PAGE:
Oh, my friends.
Yesterday, January 6, was Epiphany. It may be that your tradition doesn't recognize Epiphany as a special day—I'd never heard of it until I was well into adulthood.
Simply put, the feast of Epiphany celebrates the revelation of Jesus to the Gentiles. The particular event marked by many churches is the visit of the Magi to the Christ Child. Of course, this didn't take place 12 days after Jesus was born, but having a special day to celebrate makes a lot of sense to me.
In other traditions, January 6 marks a celebration of the baptism of Jesus, particularly because it's the revelation of Jesus as God. (Remember that the heavens opened and God's voice was heard saying "This is my beloved Son"? Jesus was more than just the son of Mary and Joseph; he was the Son of God.)
But in the United States January 6 will now be remembered as the dreadful day that people—U.S. citizens—stormed the U.S. Capitol. If you've read this blog for any length of time, you know that I don't talk about politics. I have opinions, of course, but I don't express those opinions online. I don't intend to change that policy.
Yet I cannot be silent today. This was terrible. These acts were treasonous, and I believe that committing them in the name of Jesus was blasphemy. Yet I don't think we can dismiss this as the action of "thugs." Sure, many of the people who did this were thugs. But it appears that some were ordinary citizens who allowed themselves to be caught up in evil, who cooperated with evil, even though many of them felt that they had been tasked with saving the nation from evil. Make no mistake: their actions were inexcusable, and I am outraged at them, but my overwhelming feeling today is sadness. I am sad that people can be so easily led astray.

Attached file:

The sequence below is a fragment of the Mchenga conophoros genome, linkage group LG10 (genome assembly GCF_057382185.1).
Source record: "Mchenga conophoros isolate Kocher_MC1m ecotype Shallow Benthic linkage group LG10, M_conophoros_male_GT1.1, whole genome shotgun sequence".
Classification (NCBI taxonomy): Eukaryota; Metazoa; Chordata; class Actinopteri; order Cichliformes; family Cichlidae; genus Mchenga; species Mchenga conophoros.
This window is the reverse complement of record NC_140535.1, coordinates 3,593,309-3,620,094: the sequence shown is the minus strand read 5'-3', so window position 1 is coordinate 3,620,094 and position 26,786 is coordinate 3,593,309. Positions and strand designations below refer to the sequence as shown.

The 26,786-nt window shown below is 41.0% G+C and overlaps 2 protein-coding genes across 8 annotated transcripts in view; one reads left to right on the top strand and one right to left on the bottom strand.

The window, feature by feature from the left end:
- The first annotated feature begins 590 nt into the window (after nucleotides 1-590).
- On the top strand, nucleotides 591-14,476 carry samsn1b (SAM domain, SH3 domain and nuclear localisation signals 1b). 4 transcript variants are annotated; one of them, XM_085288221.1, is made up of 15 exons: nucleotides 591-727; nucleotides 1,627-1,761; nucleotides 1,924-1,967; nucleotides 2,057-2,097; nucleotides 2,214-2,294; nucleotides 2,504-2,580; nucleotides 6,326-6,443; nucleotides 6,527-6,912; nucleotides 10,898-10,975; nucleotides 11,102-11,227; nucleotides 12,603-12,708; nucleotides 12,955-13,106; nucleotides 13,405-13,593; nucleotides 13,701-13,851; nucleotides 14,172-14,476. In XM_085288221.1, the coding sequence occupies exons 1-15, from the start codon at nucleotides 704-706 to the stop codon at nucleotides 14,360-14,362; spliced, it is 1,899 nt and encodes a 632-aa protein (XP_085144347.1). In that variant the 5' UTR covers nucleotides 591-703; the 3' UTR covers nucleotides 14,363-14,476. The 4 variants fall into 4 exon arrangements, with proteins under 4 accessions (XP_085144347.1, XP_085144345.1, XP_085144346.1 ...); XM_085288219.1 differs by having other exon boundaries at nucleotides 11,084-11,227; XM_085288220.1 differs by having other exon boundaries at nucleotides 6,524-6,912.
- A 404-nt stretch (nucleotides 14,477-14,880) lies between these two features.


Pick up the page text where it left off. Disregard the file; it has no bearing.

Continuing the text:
And so I want us to reclaim January 6 as Epiphany: a day when eyes are opened, when Jesus is revealed.
I want us to remember that Jesus came not as a ruler flaunting his power, but as a helpless baby who grew up to live a life guided every moment by the Spirit, who taught us to love God and love one another, and who sacrificed his life in order to save us. I'm reminded today of the words of Philippians 2, who describes Jesus as one "who, being in very nature God, did not consider equality with God something to be used to his own advantage; rather, he made himself nothing by taking the very nature of a servant, being made in human likeness. And being found in appearance as a man, he humbled himself by becoming obedient to death—even death on a cross!"
My prayer is that our eyes will be opened to the truth of what Jesus did for us—that the eternal Son of God became a human being so that all humans can become sons and daughters of God. Our place in the family of God is not dependent upon anything on this earth.
Friends, we live and work by the grace of God. Remember, grace is not just forgiveness; it's God at work in our lives. We woke up this morning in a world created by God. We breathe air provided by God. As the apostle Paul said to people in Athens, "God himself gives life and breath and everything else. . . . In Him we live and move and have our being" (Acts 17).